• diet;
  • health;
  • proteomics;
  • transcriptomics;
  • metabol/nomics;
  • nutrigenomics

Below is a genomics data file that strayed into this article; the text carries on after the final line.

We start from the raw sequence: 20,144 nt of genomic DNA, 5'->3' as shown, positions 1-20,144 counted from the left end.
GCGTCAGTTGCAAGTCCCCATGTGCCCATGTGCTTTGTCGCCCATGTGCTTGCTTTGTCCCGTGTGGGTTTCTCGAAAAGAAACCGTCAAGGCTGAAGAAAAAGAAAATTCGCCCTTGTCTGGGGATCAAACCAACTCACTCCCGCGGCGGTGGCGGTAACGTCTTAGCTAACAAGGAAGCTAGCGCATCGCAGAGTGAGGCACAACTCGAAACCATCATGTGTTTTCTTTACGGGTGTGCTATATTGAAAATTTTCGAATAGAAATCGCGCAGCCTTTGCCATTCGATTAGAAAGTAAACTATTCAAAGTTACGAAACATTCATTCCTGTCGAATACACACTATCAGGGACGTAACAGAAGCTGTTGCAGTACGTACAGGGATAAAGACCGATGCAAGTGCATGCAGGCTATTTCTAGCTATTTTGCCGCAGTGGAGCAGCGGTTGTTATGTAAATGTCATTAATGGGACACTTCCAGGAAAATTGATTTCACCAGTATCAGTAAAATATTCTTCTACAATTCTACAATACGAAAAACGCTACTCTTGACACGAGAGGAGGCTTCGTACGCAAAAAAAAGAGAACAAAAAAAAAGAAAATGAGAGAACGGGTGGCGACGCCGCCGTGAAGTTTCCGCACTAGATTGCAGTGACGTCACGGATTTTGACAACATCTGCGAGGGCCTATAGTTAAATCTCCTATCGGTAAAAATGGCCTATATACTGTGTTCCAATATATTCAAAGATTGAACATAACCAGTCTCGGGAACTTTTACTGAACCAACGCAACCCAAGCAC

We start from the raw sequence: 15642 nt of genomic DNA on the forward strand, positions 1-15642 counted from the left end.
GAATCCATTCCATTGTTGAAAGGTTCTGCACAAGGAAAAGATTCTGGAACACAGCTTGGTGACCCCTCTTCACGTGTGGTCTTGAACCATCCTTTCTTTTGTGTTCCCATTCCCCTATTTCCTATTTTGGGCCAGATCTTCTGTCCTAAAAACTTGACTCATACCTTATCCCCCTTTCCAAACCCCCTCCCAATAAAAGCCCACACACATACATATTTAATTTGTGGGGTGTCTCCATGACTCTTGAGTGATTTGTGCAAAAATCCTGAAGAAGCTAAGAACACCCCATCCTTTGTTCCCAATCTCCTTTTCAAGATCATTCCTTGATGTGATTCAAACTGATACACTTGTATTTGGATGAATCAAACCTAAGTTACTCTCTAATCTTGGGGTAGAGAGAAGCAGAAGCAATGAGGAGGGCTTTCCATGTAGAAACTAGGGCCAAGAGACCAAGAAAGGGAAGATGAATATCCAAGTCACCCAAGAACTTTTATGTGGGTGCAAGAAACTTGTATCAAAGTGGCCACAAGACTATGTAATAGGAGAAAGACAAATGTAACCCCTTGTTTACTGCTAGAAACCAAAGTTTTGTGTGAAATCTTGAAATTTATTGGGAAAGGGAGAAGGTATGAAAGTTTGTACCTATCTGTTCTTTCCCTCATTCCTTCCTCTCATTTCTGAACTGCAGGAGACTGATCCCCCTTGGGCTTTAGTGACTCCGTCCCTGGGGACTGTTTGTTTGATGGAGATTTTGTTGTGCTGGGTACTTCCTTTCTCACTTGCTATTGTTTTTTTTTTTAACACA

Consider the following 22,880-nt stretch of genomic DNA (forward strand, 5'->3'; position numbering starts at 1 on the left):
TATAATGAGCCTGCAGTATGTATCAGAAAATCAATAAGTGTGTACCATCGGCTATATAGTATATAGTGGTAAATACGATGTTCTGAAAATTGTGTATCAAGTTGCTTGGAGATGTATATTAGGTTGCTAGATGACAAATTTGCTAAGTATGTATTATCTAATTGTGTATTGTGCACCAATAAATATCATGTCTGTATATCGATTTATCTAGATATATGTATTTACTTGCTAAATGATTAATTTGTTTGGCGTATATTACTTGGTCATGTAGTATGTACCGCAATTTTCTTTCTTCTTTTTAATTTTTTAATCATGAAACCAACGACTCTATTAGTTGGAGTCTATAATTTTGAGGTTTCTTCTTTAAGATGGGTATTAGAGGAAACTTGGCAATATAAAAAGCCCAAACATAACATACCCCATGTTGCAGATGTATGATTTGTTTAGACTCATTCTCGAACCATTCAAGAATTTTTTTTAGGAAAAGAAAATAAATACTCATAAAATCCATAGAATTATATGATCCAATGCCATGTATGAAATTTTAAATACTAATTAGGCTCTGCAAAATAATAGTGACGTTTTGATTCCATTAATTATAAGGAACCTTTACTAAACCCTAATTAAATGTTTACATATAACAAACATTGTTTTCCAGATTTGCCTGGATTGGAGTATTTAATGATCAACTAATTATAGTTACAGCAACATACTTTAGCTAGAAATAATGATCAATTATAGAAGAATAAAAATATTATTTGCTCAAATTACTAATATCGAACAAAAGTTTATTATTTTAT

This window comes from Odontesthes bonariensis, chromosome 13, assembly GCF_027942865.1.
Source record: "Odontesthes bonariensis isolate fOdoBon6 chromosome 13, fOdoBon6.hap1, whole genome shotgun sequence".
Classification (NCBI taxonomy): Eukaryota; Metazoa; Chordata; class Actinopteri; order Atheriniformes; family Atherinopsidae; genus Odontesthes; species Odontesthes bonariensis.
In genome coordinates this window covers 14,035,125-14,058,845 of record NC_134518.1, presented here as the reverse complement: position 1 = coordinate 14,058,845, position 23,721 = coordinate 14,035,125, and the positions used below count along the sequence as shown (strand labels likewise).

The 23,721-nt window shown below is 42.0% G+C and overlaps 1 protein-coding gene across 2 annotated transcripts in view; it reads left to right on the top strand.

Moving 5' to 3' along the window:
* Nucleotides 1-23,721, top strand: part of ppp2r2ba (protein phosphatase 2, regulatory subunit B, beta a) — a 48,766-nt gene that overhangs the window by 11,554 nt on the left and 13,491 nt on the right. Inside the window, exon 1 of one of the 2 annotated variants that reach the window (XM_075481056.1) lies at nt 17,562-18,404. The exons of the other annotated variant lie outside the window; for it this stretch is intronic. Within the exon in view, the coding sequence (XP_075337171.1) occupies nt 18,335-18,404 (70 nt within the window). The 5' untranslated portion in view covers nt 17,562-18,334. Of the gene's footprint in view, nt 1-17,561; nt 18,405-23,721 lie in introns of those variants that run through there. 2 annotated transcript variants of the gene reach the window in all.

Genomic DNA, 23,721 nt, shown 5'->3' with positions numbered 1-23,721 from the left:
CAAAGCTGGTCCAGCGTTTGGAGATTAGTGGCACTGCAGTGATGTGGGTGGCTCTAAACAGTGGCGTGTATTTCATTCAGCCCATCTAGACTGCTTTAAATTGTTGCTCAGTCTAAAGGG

The science of nutrigenomics allows us to consider not only the response of our genes, proteins and metabolism to diet but also life-stage and lifestyle. Public health messages are failing to change people's behaviour and to counteract the flashy advertising promoting cheap nutritionally-empty foods. Proponents suggest that using the information supplied by nutrigenomics to develop personalised diet and lifestyle regimens would enable consumers to make healthier choices for themselves. For some this will mean accessing new food products and genetic testing but for others it will mean better dietary advice that can be applied in their situation. Opponents argue that this approach merely panders to the worried-wealthy-well – those least in need of intervention because they are already diet and health conscious – and that nutrigenomics fails to address the real issues associated with diet-related disease. Is nutrigenomics another over-hyped science, which will ultimately disappoint, or is it an ideal tool for nutrition research? Copyright © 2007 Society of Chemical Industry